- Cropping – Photo backgrounds rarely conform to the 1 to 1.5 aspect ratio of cameras, so crop your images to get the best possible result.
The HD image background will make a lasting first impression, so make sure you choose an image that you want your users to associate with your brand.
Despite the potentially heavy loading times, HD video backgrounds can take still images a step further with their ability to create emotional connections. Apply classic cinematic techniques to web design and move both the image and the user.
AirBnB uses video backgrounds to develop the context of their service. Showing “human” movements typical of traveling gets the user excited about booking an accommodation through the site.
The benefits of HD video are the same as the benefits of film itself. If you’d like to explore a cinematic background, consider these 5 tips:
- Between 10-30 second loops – Aim for this range to keep loading times down and hold your users attention, all without sacrificing coherence.
- Sound off(!) – Automatic sound can be an annoyance, so set the default to off with the option to turn it on.
- Minimize loading – The biggest drawback of HD video is loading time, so minimize this as much as possible. Your video will be worthless if your users get bored and leave before it loads.
- Backup for devices that can’t render video – Set a backup for devices where your video can’t be rendered – Google Analytics will show you which devices your site is used on most.
- Quality – Don’t forget the advantage of HD is how good it looks, so select the best possible quality, whether filming it yourself or using stock.
Simply having a video clip in the background is not enough. Respect the medium and draw on decades of film theory to maximize the gains of HD video.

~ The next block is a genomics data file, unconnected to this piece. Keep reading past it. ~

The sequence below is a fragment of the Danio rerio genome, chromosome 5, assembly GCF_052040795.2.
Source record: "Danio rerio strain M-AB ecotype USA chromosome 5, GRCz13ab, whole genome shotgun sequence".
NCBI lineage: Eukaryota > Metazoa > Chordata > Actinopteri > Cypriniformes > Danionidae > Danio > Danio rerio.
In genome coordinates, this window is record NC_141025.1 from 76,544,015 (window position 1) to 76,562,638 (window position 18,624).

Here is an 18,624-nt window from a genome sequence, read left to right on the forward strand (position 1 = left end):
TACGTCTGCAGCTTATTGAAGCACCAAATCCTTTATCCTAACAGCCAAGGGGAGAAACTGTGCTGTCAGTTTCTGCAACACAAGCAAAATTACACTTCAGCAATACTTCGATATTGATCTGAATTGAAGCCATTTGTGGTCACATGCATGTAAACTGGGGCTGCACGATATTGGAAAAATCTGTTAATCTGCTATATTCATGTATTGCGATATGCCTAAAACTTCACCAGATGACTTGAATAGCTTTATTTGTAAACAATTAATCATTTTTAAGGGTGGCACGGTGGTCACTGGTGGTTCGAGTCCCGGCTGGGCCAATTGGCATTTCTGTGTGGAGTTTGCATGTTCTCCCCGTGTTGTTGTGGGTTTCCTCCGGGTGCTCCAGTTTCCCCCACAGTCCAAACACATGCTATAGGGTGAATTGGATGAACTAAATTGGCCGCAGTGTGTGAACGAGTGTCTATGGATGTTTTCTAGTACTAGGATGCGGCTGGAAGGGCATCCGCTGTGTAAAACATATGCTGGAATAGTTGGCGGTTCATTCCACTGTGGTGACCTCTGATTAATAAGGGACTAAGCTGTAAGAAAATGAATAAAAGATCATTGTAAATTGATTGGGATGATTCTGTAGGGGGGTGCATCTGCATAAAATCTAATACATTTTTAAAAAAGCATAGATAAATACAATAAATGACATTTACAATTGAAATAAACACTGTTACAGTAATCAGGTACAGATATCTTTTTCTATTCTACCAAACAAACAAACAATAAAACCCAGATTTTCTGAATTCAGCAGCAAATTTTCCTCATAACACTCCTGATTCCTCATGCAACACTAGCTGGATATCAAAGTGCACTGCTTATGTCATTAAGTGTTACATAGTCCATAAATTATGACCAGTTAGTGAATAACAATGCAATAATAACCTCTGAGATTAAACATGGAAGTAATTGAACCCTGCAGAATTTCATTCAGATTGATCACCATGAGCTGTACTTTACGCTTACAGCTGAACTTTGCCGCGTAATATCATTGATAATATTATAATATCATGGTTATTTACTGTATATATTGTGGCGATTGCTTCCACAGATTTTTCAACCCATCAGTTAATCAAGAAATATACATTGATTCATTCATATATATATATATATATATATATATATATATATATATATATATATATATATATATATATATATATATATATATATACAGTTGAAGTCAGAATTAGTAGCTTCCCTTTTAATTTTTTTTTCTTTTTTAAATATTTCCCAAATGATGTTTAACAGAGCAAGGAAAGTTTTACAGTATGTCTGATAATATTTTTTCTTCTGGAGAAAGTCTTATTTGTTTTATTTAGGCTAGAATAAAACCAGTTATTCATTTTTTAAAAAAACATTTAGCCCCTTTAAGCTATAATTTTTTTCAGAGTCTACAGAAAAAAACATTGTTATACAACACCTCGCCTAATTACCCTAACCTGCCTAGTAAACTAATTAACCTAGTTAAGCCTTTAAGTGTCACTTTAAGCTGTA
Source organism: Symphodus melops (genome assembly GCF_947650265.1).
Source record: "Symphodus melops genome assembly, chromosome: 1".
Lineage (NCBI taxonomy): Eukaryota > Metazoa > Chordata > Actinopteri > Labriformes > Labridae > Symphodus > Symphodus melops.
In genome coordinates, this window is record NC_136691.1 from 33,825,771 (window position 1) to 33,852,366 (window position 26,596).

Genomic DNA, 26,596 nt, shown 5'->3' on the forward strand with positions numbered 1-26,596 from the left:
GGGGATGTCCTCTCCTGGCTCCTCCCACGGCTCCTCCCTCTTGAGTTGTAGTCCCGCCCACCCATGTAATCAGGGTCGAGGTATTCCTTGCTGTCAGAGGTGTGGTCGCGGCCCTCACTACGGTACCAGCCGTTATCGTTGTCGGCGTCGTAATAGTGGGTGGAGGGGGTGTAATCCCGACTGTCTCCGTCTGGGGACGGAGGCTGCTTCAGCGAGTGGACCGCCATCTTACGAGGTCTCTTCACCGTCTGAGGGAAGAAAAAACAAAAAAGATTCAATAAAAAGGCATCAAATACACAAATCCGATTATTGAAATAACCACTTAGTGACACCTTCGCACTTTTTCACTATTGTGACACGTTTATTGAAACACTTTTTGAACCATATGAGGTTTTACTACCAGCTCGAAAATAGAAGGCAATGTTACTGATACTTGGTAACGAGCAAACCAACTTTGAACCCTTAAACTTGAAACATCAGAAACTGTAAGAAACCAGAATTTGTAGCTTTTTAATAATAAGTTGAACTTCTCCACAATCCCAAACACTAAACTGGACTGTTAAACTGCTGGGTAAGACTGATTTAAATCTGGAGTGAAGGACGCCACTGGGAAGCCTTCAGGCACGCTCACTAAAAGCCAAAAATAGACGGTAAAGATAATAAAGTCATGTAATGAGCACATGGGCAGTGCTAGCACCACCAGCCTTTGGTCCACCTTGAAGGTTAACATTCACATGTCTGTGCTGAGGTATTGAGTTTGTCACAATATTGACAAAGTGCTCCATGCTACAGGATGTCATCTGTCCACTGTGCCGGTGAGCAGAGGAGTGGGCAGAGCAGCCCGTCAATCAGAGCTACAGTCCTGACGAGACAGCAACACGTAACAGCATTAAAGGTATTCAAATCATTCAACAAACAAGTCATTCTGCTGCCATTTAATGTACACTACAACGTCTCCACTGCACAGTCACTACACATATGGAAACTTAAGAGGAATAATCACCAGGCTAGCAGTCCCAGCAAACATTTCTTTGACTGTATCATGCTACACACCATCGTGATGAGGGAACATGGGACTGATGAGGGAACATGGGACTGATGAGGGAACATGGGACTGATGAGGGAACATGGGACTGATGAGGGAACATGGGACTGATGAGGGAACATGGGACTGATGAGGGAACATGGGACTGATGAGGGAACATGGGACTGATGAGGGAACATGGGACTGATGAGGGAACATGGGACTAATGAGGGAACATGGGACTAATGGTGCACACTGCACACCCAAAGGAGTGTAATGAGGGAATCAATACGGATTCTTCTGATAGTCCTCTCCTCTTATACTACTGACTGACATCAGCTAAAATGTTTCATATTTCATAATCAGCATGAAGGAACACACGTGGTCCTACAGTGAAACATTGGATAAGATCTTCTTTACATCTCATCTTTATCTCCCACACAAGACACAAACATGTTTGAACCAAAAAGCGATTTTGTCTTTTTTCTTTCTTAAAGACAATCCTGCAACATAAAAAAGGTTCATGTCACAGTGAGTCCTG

Somewhere between images and video are animations, sharing elements of both. While the principles of animation remain the same, what’s different is the quality introduced by HD.
The biggest concern here is transitions, which should be as seamless and unnoticeable as possible. Whether your animations are looped or triggered by interaction, they should have an organic feel that doesn’t draw attention to itself. This is more important in HD, as flaws or loading stutters are harder to ignore.
For HD animation, remember these 5 best practices:
- Keep it simple – The limitless potential of animation makes it easy to go overboard. Don’t convolute your site with unnecessary complications.
- Connect animations to the interface – Using signifiers like key colors or suggestive cues, you can use animations to show functionality and add emphasis.
- Vectors – Use scalable image formats so you don’t have to worry about animations performing on different screens or resolutions.
- Use the rules of video – Think of animation as an extension of video, so the same rules apply.
- Design for target audience – Different animations styles suit different types of users, so use the one that hits your target audience.
Animation has a lot of practical benefits as well as visual. The addition of HD only enhances its value.
For a thorough analysis of HD backgrounds – as well as 9 other current design trends – download the free 185-page guideWeb Design Trends 2016.
You’ll find 166 hand-picked examples from companies like Adidas, Intercom, Apple, Google, Versace, and others. To help speed up the design process, there’s also a curated list of 100 free resources.
- The Web Has an Outdated Software Problem
- The Web Design Concepts That Were Ahead of Their Time
- Tips for Taking Event Registrations on Your Website
- The Grumpy Designer Asks: Are You Tired?
- Squeezing the Most Performance from Cheap Web Hosting
- How New Web Designers Can Level Up
- Interactive Elements That You Can Build with HTML & CSS
- Techniques for Documenting Your Web Projects
- Sifting Through Design Information Overload
- Reasons to Say “No” to a Web Design Project